Monday, May 25, 2009

The Winter Vault by Anne Michaels

Avery was a young engineer working on the dam of the St. Lawrence River in 1957 when he met Jean, his future bride. She was a botany student collecting plant samples from the area that would be flooded when the dam was complete. Whole towns would be covered and people were forced to move. This displacement is a central issue of the novel, presenting the question, what is home?

In 1964, Jean travels with Avery to the Nile river, where he oversees the dismantling and moving of the Great Temple of Abu Simbel before the Aswan dam floods the ancient kingdom of Nubia. 70,000 people in the Sudanese part of the flood area would lose their villages. This displacement was the result of a choice made by politicians; the moral question of such decisions is also central to the novel.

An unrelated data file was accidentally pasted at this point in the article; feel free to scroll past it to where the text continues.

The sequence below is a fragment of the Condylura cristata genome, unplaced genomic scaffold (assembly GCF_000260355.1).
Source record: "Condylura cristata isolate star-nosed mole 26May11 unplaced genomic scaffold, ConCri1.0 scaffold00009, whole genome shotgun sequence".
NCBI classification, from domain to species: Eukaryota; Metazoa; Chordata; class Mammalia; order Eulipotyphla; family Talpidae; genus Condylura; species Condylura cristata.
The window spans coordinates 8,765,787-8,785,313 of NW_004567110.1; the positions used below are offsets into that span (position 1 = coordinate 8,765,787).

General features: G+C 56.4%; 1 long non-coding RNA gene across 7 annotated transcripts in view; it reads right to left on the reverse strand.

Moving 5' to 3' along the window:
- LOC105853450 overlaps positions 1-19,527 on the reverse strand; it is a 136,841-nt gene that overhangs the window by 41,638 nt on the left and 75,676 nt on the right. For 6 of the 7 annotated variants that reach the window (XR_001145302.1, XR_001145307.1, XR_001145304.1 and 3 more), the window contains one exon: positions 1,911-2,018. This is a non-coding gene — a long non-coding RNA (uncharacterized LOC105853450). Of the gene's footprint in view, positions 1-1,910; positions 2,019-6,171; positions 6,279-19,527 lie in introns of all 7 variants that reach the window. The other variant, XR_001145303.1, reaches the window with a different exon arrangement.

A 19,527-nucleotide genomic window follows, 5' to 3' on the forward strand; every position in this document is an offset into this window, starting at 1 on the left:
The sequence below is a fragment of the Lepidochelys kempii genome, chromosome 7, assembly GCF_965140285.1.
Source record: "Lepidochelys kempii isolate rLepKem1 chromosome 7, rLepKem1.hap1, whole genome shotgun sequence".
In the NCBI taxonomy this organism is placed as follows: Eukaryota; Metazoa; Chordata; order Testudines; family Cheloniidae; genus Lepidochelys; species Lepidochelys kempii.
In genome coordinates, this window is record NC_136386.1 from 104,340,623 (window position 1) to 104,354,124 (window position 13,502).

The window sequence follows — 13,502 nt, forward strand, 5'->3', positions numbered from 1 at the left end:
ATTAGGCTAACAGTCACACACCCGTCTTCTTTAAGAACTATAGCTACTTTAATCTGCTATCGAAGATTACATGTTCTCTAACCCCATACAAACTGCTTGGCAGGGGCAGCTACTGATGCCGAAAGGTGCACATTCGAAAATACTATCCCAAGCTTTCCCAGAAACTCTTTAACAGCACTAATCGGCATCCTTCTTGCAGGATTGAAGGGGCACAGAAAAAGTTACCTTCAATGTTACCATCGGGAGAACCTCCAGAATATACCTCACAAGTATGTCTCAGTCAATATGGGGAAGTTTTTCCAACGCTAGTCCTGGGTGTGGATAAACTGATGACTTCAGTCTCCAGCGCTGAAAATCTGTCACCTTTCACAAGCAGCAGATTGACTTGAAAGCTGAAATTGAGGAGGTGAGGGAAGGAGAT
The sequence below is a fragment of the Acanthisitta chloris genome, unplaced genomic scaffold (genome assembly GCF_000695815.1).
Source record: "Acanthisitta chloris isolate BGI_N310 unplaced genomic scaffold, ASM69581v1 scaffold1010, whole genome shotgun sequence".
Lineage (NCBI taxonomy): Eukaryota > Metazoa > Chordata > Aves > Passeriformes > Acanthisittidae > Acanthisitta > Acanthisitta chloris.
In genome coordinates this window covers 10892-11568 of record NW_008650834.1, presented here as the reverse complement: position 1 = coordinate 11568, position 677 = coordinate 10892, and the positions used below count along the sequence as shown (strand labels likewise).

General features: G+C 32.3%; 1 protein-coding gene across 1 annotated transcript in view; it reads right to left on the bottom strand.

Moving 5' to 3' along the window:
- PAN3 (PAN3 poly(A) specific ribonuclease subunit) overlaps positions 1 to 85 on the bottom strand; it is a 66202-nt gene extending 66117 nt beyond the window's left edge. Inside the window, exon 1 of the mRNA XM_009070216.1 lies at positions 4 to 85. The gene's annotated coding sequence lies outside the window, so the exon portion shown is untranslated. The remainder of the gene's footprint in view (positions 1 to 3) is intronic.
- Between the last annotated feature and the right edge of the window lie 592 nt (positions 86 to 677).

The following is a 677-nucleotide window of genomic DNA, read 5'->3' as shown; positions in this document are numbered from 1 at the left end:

The third displacement is the story of Warsaw during the Second World War, a city completely and systematically destroyed by the departing German forces. How do we live through such actions and their consequences? How can we compare individual loss to greater devastation?

Michaels explores love, compassion and grief, the emotions that make us -- and keep us -- human. Her prose is breathtakingly beautiful. The Winter Vault is even better than Fugitive Pieces.


Cathy said...

Lovely summary, Lindy. I am delighted to find an in depth account of the events surrounding the moving of the temple and the horrific effects of displacing the Nile since visiting it in 1988. This is the perfect book to be reading while touring great monuments and trying to wrestle with their significance. I had to pause over and over to savour Michael's sentences. Like the sacred vaults she speaks of, her profound insights create their own "psychic" vault in the reader's mind.

Lindy said...

I also had to pause often to savour the sentences. This is a book that Nancy Pearl would describe as having a "language doorway."